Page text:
7. 7. Technical contact in Americas: pw.usa@vishaypg.com, Europe: pw.eur@vishaypg.com, China: pw.prc@vishaypg.com, Taiwan: pw.roc@vishaypg.com www.weighingsolutions.com 7 Document No.: 12224 Revision: 08-Jun-2011 A Guide to Safe Electronic Weighing in Hazardous Locations Handbook TC0013 BLH • Nobel Weighing Systems While load cells are safe under normal operating conditions they do not possess any internal protection from voltage or current surges that may occur (during abnormal conditions) in equipment connected to them. This lack of fault protection requires that another device(s) be installed between the transducer and the device it is connected to for power and signal. Commercially available intrinsic safety barriers are available to perform this function. Since the transducer is safe under normal conditions and the barriers provide protection for fault conditions, the transducer with barrier protection is therefore suitable for use in a Division 1 location. 4.2 Summing Units Multi-transducer weighing systems often use a summing unit to average the load cell outputs in a single scale system. The summing circuit distributes excitation power to each cell and averages the cell outputs by connecting excitation and signal leads in parallel. In addition, isolation resistors and a guard circuit are employed to increase performance. The summing unit, much like a load cell, contains only resistive type elements. However, because up to eight 350 ohm cells can be powered in parallel, the energy in the circuit can be up to 350 mA at 15 Vdc. BLH summing units do not use make or break contacts and heat dissipated through the isolation resistors is very low, making these units non-incendive and suitable for a Division 2 location. For Division 1 locations intrinsic safety barrier protection is required. Note: Explosion-proof or purged enclosures can be used to make the summing unit safe but intrinsic safety barriers are still required to make the load cells safe. 4.3 Indicator/Transmitters Contemporary microprocessor based transmitters and indicating transmitters operate at power levels much below that anticipated by their 120/220 Vac supply voltage. Voltage and current levels at various push buttons and switches are nominally only 5 V at less than 1 mA which is well below the minimum ignition energy of common hazards. Heat produced in power supply transformers, while significantly higher than that produced in the transducer or summing unit, is low enough to not require a temperature rating. These operating characteristics, coupled with proper wiring, make these units suitable for Class I, Division 2 locations without special enclosures, and Class II, Division 2 with dust-tight enclosures. Installing indicators and transmitters in an explosion-proof housing satisfies Division 1 location requirements. Use of the proper purge type enclosure is also acceptable for making a unit suitable for a Division 1 location and, in many cases, is less expensive than explosion-proof construction. 4.4 Intrinsic Safety Barriers Application of transducers and summing units in Division 1 locations requires the use of intrinsic safety barriers. Under normal operating conditions, I.S. barriers have no arcing or heat producing contacts and can be installed in a Division 2 location in a general purpose enclosure. When installed in Division 1 locations, an explosion-proof or purged enclosure is required. 4.4.1 Safety Barrier Circuit Diagram Electrical energy is limited in hazardous areas through the use of safety barriers which are mounted as interfaces between non-hazardous and hazardous locations. Figure 5. Safety barrier circuit diagram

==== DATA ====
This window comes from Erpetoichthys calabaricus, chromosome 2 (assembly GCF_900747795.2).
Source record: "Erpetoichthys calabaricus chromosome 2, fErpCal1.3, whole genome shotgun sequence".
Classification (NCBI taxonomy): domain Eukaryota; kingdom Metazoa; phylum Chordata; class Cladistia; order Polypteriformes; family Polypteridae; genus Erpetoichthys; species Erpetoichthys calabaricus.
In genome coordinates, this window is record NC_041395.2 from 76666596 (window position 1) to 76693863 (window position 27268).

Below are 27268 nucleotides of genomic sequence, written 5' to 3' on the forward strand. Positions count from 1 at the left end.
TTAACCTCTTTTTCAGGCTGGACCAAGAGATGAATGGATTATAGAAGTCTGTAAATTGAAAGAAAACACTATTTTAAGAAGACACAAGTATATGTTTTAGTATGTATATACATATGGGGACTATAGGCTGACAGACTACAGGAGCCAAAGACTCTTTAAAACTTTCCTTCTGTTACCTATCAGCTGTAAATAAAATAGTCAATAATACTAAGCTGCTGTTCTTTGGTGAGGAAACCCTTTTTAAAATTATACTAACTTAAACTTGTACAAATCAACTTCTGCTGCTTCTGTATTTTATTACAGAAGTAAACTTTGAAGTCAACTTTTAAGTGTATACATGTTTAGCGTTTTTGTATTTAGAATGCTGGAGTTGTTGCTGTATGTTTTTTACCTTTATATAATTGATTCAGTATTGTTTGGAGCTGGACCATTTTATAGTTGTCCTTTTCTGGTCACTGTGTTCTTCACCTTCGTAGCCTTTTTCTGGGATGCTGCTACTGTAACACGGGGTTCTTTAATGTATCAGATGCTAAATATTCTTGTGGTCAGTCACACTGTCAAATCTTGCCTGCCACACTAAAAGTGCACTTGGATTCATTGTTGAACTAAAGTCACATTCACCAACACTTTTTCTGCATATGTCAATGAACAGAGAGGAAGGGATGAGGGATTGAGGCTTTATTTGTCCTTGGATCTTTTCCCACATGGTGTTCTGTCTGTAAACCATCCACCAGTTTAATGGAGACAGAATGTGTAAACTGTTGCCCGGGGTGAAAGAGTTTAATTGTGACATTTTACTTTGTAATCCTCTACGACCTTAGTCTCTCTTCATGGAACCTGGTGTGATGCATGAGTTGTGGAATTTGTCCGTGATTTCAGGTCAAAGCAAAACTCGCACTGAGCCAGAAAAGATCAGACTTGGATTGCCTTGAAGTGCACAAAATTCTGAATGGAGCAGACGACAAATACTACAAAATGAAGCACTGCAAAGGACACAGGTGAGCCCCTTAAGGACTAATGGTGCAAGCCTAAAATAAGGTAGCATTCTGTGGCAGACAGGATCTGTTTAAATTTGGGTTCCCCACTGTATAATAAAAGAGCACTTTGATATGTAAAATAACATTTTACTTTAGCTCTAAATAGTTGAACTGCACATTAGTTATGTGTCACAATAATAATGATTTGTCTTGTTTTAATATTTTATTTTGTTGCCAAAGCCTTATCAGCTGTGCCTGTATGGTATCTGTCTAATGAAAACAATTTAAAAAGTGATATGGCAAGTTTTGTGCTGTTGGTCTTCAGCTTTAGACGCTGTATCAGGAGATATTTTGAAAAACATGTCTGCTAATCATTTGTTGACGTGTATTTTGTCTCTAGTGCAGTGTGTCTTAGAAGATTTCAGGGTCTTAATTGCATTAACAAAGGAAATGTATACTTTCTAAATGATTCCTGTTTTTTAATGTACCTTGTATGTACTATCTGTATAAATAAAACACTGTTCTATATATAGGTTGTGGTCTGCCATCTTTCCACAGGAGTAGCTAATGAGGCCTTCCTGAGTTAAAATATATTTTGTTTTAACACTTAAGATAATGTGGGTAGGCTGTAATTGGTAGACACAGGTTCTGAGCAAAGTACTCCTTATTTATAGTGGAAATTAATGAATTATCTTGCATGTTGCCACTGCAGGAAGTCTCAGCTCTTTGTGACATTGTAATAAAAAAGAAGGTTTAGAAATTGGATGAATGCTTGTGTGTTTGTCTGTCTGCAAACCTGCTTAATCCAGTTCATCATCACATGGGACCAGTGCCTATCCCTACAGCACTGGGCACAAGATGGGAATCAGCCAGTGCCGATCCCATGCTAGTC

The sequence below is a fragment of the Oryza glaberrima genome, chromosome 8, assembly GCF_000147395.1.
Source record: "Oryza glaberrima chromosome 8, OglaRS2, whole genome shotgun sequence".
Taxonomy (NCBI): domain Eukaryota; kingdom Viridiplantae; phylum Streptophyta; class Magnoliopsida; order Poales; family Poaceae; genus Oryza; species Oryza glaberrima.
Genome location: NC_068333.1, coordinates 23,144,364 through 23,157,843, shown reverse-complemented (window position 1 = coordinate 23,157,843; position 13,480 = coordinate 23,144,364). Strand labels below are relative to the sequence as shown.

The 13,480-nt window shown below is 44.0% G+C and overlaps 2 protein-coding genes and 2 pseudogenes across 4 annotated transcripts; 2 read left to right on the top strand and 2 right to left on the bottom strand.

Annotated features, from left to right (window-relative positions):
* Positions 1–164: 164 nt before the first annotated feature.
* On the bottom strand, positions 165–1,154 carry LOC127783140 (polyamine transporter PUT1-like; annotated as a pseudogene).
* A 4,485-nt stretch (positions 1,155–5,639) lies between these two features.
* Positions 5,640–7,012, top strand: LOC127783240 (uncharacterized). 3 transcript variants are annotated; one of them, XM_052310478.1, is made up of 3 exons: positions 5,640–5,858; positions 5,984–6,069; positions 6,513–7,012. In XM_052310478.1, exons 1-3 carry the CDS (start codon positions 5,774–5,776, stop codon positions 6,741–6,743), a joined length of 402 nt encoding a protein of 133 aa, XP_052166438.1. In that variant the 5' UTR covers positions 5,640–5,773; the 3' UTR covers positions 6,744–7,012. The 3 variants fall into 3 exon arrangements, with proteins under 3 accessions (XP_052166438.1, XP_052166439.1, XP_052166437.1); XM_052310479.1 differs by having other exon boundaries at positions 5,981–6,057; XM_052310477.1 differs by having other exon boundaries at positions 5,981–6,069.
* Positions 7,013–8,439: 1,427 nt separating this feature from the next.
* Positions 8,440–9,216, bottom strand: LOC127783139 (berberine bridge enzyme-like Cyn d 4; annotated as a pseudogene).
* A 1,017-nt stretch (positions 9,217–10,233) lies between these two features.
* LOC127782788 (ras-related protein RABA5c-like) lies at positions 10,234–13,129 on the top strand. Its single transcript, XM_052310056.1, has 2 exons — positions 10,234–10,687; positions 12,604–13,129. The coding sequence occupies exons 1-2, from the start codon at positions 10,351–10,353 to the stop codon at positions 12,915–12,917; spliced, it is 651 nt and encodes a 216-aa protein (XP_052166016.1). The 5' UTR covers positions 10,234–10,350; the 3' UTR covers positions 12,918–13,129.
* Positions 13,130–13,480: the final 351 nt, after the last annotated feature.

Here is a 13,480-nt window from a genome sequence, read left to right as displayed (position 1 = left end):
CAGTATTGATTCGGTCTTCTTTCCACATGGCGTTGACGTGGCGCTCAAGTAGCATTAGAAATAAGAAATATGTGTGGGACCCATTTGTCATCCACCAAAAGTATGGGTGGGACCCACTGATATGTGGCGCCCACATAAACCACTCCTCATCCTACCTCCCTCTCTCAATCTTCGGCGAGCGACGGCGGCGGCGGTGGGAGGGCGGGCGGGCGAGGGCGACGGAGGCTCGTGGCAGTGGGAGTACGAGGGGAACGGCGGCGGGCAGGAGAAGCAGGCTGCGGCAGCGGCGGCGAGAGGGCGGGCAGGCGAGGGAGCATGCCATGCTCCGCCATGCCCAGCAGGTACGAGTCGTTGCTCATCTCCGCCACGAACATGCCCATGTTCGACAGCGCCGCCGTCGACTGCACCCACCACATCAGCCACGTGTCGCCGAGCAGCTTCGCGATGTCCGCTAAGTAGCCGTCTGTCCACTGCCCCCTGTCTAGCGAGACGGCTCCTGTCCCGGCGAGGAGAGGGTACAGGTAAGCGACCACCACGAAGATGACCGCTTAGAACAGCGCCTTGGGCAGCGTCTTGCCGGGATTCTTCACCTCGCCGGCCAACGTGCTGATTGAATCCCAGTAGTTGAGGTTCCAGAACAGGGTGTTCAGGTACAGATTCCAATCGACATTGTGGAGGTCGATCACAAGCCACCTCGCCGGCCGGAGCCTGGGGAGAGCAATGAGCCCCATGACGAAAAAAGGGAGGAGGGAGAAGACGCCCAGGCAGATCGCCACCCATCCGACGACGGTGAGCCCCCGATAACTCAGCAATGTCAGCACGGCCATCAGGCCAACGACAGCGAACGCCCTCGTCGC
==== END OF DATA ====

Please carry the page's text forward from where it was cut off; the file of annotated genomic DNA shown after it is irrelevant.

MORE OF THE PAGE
8. 8. Technical contact in Americas: pw.usa@vishaypg.com, Europe: pw.eur@vishaypg.com, China: pw.prc@vishaypg.com, Taiwan: pw.roc@vishaypg.com www.weighingsolutions.com 8 Document No.: 12224 Revision: 08-Jun-2011 A Guide to Safe Electronic Weighing in Hazardous Locations Handbook TC0013 BLH • Nobel Weighing Systems Essentially, safety barriers pass measurement and control signals without loss, but in the event of an electrical fault, limit the voltage and current entering the hazardous area. Barriers consist of three components: 1. Fuse: to limit the maximum current that can flow through the diodes. 2. Resistance: to limit the maximum current entering the hazardous area. 3. Shunt clamping device: to limit the voltage between ground and signal line. Zener diodes are used for this purpose. 5. System Configurations Given the variety of potential applications and product configurations available, there is an infinite range of hybrid system configurations possible. The following diagrams outline some typical configurations. Class I and II Division 1 Groups A-G Location Ordinary Location Figure 7. Division 1 and ordinary location application: intrinsic safety barriers required; instrument located in safe area Figure 6. Division 2 application: non-incendive; intrinsic safety barriers not required FM Approved LCp-10, 20 or 30 (Groups FG Require NEMA 4/4X Enclosure) 308A - 4/8 CP/SS Summing Junction Box Class I and II Division 2 Groups A-D, F G Locations Class I and II Division 2 Groups A-D, F and G Locations Class I and II Division 1 Groups A-G Location Ordinary Location